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Peter Rhodes on Brexit brains, the march of Americanisms and a "privacy policy" where nothing seems private

By Peter Rhodes | Peter Rhodes | Published:

More Yankslang

Gotten chucked out

A FEW days after buying our new car we received an email from the makers notifying us that their privacy policy had been updated. I dare say most of us never read such stuff with its endless pages of small print. But I had an idle moment. It turned into quite a chilling moment.

"THE information we collect," began the email, " includes some or all of the following:" It then listed no fewer than 19 varieties of information garnered, from your phone number, address and date of birth to your GPS location, internet browser and the all-embracing "details of any transactions between you and us or any retailer."

HAVING gathered this information about you, the car makers may "from time to time" disclose it to: "Roadside assistance service providers, customer contact centres, mobility and car hire providers, direct marketing communications agencies and consultants, market research and market analytics service providers, our legal and other professional advisors." Call me paranoid but it looks as though this company, and thousands like it, are gathering as much information as they can and giving it to anybody they choose. If this is a "privacy policy," heaven protect us from blabbermouths.

THE unstoppable march of Yankslang continues. In that bible of middle England and English values the Daily Mail, no less, a columnist declares that Susannah Constantine in Strictly Come Dancing (BBC1) "couldn't have gotten much worse." No, indeedy.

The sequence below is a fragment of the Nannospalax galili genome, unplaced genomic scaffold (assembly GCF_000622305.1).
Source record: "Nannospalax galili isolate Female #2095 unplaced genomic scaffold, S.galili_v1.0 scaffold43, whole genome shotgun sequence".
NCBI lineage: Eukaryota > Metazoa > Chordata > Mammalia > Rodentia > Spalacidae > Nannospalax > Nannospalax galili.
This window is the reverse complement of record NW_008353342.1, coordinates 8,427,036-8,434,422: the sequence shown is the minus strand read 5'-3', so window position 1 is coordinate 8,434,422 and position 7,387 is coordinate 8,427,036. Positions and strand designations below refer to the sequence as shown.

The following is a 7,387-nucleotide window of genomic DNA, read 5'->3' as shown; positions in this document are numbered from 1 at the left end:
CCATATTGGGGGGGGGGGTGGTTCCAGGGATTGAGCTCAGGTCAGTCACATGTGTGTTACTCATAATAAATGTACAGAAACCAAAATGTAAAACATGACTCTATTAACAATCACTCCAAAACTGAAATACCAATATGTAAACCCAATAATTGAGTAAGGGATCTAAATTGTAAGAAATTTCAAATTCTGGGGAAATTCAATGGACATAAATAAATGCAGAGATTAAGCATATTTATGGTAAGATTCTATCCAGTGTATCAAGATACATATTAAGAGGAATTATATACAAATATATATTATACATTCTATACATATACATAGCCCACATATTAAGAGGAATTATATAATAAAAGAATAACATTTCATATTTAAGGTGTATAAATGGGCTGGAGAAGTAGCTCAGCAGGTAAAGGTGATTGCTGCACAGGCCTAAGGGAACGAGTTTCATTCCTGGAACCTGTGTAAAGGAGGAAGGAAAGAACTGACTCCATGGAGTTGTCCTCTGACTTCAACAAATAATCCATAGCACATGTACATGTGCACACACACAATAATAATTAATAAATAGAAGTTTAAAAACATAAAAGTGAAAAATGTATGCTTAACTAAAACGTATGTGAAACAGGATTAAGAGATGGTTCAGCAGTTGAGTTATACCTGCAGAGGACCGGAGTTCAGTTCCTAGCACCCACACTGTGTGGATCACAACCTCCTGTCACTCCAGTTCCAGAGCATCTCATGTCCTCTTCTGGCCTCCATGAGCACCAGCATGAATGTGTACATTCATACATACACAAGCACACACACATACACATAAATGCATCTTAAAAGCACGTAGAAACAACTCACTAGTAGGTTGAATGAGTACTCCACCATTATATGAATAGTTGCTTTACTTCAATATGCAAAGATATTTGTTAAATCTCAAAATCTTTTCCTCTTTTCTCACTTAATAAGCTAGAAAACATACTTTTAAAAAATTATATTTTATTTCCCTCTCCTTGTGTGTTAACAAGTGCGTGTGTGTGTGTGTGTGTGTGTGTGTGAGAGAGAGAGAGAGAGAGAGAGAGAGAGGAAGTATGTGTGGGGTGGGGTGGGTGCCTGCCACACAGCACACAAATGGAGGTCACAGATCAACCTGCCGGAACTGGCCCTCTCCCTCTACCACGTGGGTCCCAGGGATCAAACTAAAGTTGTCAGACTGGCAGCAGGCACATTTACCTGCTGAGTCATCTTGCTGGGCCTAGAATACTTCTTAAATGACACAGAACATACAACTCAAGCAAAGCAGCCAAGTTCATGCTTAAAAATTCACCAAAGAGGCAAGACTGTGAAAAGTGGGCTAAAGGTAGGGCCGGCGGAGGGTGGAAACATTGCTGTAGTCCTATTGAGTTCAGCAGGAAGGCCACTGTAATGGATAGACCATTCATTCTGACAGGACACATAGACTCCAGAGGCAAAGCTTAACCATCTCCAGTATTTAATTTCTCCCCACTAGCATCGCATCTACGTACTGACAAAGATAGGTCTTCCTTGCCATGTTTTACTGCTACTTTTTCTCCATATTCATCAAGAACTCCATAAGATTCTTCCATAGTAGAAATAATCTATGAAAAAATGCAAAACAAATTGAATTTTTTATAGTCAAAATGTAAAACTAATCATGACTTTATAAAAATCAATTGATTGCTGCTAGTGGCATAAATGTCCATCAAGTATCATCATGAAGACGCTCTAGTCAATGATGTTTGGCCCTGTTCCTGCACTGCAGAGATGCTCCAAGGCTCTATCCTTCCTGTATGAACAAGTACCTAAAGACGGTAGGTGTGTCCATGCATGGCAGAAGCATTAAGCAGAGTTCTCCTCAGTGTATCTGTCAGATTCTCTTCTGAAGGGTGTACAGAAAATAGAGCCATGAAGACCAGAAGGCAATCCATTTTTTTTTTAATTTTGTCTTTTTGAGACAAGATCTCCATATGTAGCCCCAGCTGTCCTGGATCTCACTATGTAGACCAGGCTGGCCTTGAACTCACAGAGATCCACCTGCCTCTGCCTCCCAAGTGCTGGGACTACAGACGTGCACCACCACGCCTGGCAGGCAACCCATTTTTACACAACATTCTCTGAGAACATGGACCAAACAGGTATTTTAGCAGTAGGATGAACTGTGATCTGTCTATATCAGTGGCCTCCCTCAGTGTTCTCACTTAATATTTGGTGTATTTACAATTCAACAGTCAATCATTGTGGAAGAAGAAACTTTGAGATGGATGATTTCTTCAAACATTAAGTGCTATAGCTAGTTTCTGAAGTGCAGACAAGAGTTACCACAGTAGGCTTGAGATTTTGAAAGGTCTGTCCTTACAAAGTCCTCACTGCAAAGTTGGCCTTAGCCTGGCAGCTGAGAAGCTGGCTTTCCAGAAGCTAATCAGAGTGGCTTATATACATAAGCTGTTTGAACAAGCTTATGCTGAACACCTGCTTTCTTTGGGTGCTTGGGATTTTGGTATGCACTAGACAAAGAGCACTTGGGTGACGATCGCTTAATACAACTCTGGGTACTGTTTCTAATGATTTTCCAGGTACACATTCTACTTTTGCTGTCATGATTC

MEANWHILE, at the Biased Broadcasting Corporation, the front page of BBC News contained a photo with the caption: "Donald Trump was spotted with what appeared to be toilet paper stuck to the sole of his shoe as he boarded an Air Force One plane." So that's world news, is it? Would Auntie have used a similar picture involving Barack Obama? If not, why not?

THE Scottish Government has passed a law banning public bodies from putting the Shetland Islands in a little box on maps, a traditional cartographer's trick which makes the islands look closer to the mainland than they are. From now on, maps should show the islands exactly where they are, many miles away across the northern seas. I am reminded of my attempt, a few years ago, to create a bespoke map of south Devon. It is an online service, allowing you to put any place you want at the middle of your map. What could be finer than a map centred on our favourite seaside village of Beer? Think it through. When the map arrived, the bottom half of it was blue.

DOES anyone believe all that chummy Irish-EU chatter about Brexit being agreed in the next couple of weeks? Me neither. There is still lots of amusement to be had for Dublin and Brussels as they play their favourite party game of backing Britain into a corner and then accusing it of being intransigent. The history of Europe is a long and unhappy catalogue of foreigners assuming that, in the end, the Brits will always see common sense and capitulate. Common sense? Us? Really?

Peter Rhodes

By Peter Rhodes

Award-winning columnist and blogger. Keeping an eye on the tribulations and trivia of a fast-changing world

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